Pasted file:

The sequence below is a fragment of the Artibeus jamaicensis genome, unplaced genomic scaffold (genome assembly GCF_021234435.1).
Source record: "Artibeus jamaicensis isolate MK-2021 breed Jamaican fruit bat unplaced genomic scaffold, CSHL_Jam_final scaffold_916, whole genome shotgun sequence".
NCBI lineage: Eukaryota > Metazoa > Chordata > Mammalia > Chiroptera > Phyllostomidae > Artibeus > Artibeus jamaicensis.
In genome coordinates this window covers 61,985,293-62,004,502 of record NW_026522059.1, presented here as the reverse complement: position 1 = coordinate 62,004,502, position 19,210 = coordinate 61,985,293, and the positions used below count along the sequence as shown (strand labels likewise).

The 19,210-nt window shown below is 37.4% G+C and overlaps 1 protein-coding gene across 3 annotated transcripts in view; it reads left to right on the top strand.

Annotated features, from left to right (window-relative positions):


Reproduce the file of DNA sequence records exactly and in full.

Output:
The sequence below is a fragment of the Artibeus jamaicensis genome, unplaced genomic scaffold (genome assembly GCF_021234435.1).
Source record: "Artibeus jamaicensis isolate MK-2021 breed Jamaican fruit bat unplaced genomic scaffold, CSHL_Jam_final scaffold_916, whole genome shotgun sequence".
NCBI lineage: Eukaryota > Metazoa > Chordata > Mammalia > Chiroptera > Phyllostomidae > Artibeus > Artibeus jamaicensis.
In genome coordinates this window covers 61,985,293-62,004,502 of record NW_026522059.1, presented here as the reverse complement: position 1 = coordinate 62,004,502, position 19,210 = coordinate 61,985,293, and the positions used below count along the sequence as shown (strand labels likewise).

The 19,210-nt window shown below is 37.4% G+C and overlaps 1 protein-coding gene across 3 annotated transcripts in view; it reads left to right on the top strand.

Annotated features, from left to right (window-relative positions):